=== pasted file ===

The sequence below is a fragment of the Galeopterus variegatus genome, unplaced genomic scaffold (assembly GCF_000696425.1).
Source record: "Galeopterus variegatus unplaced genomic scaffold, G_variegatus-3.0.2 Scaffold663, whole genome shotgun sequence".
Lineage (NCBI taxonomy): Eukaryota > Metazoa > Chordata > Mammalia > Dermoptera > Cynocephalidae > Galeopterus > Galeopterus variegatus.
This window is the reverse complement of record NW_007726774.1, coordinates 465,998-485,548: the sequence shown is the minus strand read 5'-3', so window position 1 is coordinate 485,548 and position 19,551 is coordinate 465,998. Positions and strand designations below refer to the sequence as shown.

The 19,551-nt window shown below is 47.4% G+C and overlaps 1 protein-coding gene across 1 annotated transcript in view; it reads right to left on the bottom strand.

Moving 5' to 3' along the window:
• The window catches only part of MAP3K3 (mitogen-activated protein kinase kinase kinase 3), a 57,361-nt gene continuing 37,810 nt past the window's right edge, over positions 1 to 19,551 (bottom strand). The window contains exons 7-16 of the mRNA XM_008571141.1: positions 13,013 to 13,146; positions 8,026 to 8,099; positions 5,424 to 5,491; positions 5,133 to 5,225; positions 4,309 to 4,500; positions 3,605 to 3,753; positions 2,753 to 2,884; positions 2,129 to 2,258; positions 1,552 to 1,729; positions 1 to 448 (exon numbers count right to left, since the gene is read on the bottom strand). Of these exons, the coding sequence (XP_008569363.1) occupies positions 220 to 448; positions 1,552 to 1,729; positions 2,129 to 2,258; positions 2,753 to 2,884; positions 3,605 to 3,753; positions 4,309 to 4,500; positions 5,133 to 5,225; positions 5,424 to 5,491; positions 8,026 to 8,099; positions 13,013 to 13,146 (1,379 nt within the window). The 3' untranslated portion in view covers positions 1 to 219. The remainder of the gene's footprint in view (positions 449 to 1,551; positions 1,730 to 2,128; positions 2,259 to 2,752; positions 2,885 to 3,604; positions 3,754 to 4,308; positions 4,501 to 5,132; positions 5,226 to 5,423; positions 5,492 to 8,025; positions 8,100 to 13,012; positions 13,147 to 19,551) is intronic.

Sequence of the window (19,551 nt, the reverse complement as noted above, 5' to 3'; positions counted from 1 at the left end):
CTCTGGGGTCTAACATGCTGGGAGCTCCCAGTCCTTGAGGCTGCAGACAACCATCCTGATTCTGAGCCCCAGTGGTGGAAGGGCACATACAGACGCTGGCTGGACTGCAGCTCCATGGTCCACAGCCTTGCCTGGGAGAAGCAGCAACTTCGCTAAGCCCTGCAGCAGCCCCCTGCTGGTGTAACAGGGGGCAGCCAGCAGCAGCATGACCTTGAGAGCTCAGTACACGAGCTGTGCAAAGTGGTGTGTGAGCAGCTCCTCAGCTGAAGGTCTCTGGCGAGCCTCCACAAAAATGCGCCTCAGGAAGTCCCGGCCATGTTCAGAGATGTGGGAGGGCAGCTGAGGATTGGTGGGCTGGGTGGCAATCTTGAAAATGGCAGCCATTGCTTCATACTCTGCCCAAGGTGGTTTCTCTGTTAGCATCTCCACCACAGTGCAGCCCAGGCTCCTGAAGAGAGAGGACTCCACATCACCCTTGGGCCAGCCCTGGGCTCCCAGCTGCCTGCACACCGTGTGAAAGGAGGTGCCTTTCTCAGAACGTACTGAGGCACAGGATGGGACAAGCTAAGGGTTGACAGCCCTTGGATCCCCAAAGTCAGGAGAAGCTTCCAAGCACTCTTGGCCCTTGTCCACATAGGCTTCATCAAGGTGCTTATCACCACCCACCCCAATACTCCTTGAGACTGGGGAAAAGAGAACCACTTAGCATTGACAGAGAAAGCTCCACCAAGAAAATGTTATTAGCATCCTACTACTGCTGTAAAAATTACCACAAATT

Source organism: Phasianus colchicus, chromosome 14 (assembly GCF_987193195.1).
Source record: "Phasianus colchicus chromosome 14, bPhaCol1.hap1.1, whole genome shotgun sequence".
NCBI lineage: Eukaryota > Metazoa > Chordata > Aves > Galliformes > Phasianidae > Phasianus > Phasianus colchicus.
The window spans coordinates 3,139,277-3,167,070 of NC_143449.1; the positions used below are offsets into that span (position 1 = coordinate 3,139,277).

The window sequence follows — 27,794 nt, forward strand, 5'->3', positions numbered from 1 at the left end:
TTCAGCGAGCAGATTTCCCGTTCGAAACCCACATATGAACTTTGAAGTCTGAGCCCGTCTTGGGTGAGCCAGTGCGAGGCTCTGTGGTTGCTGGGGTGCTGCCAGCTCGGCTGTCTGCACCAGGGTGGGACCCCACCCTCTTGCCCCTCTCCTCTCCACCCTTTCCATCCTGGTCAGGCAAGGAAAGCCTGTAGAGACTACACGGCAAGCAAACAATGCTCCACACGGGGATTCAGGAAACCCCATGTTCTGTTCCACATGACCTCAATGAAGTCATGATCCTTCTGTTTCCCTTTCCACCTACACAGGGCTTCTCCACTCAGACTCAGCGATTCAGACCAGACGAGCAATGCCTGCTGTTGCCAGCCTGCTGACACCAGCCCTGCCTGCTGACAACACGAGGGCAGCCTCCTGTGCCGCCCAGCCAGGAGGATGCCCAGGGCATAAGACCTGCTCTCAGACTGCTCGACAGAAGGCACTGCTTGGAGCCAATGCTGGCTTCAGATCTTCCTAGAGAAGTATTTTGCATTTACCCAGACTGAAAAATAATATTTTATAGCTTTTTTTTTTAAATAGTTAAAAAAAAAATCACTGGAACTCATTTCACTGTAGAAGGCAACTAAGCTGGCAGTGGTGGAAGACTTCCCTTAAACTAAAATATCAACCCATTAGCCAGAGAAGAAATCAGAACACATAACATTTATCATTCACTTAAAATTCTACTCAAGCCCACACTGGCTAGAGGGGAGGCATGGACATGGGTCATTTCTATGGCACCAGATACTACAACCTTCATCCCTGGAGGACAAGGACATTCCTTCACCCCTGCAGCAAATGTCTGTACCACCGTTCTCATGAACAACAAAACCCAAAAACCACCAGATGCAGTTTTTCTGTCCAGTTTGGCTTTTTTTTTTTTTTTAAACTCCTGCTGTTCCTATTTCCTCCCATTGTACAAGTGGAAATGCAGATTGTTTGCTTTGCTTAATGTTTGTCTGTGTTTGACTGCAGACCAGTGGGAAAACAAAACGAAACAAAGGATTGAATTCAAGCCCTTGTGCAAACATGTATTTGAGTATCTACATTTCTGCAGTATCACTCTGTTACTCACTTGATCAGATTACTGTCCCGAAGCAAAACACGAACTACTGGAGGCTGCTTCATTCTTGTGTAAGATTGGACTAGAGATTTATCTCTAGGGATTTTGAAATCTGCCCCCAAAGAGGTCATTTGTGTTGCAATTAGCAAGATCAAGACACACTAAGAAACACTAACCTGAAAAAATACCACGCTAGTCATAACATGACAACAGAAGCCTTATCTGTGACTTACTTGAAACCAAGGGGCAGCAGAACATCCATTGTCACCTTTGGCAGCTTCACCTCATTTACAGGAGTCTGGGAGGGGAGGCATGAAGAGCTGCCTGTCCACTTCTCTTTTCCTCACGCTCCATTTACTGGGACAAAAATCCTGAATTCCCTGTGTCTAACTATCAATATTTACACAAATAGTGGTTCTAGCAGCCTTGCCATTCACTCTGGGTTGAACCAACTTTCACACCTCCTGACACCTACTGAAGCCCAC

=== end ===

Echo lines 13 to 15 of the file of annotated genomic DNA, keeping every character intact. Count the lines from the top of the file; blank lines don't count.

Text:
The window spans coordinates 3,139,277-3,167,070 of NC_143449.1; the positions used below are offsets into that span (position 1 = coordinate 3,139,277).

The window sequence follows — 27,794 nt, forward strand, 5'->3', positions numbered from 1 at the left end:
TTCAGCGAGCAGATTTCCCGTTCGAAACCCACATATGAACTTTGAAGTCTGAGCCCGTCTTGGGTGAGCCAGTGCGAGGCTCTGTGGTTGCTGGGGTGCTGCCAGCTCGGCTGTCTGCACCAGGGTGGGACCCCACCCTCTTGCCCCTCTCCTCTCCACCCTTTCCATCCTGGTCAGGCAAGGAAAGCCTGTAGAGACTACACGGCAAGCAAACAATGCTCCACACGGGGATTCAGGAAACCCCATGTTCTGTTCCACATGACCTCAATGAAGTCATGATCCTTCTGTTTCCCTTTCCACCTACACAGGGCTTCTCCACTCAGACTCAGCGATTCAGACCAGACGAGCAATGCCTGCTGTTGCCAGCCTGCTGACACCAGCCCTGCCTGCTGACAACACGAGGGCAGCCTCCTGTGCCGCCCAGCCAGGAGGATGCCCAGGGCATAAGACCTGCTCTCAGACTGCTCGACAGAAGGCACTGCTTGGAGCCAATGCTGGCTTCAGATCTTCCTAGAGAAGTATTTTGCATTTACCCAGACTGAAAAATAATATTTTATAGCTTTTTTTTTTAAATAGTTAAAAAAAAAATCACTGGAACTCATTTCACTGTAGAAGGCAACTAAGCTGGCAGTGGTGGAAGACTTCCCTTAAACTAAAATATCAACCCATTAGCCAGAGAAGAAATCAGAACACATAACATTTATCATTCACTTAAAATTCTACTCAAGCCCACACTGGCTAGAGGGGAGGCATGGACATGGGTCATTTCTATGGCACCAGATACTACAACCTTCATCCCTGGAGGACAAGGACATTCCTTCACCCCTGCAGCAAATGTCTGTACCACCGTTCTCATGAACAACAAAACCCAAAAACCACCAGATGCAGTTTTTCTGTCCAGTTTGGCTTTTTTTTTTTTTTTAAACTCCTGCTGTTCCTATTTCCTCCCATTGTACAAGTGGAAATGCAGATTGTTTGCTTTGCTTAATGTTTGTCTGTGTTTGACTGCAGACCAGTGGGAAAACAAAACGAAACAAAGGATTGAATTCAAGCCCTTGTGCAAACATGTATTTGAGTATCTACATTTCTGCAGTATCACTCTGTTACTCACTTGATCAGATTACTGTCCCGAAGCAAAACACGAACTACTGGAGGCTGCTTCATTCTTGTGTAAGATTGGACTAGAGATTTATCTCTAGGGATTTTGAAATCTGCCCCCAAAGAGGTCATTTGTGTTGCAATTAGCAAGATCAAGACACACTAAGAAACACTAACCTGAAAAAATACCACGCTAGTCATAACATGACAACAGAAGCCTTATCTGTGACTTACTTGAAACCAAGGGGCAGCAGAACATCCATTGTCACCTTTGGCAGCTTCACCTCATTTACAGGAGTCTGGGAGGGGAGGCATGAAGAGCTGCCTGTCCACTTCTCTTTTCCTCACGCTCCATTTACTGGGACAAAAATCCTGAATTCCCTGTGTCTAACTATCAATATTTACACAAATAGTGGTTCTAGCAGCCTTGCCATTCACTCTGGGTTGAACCAACTTTCACACCTCCTGACACCTACTGAAGCCCAC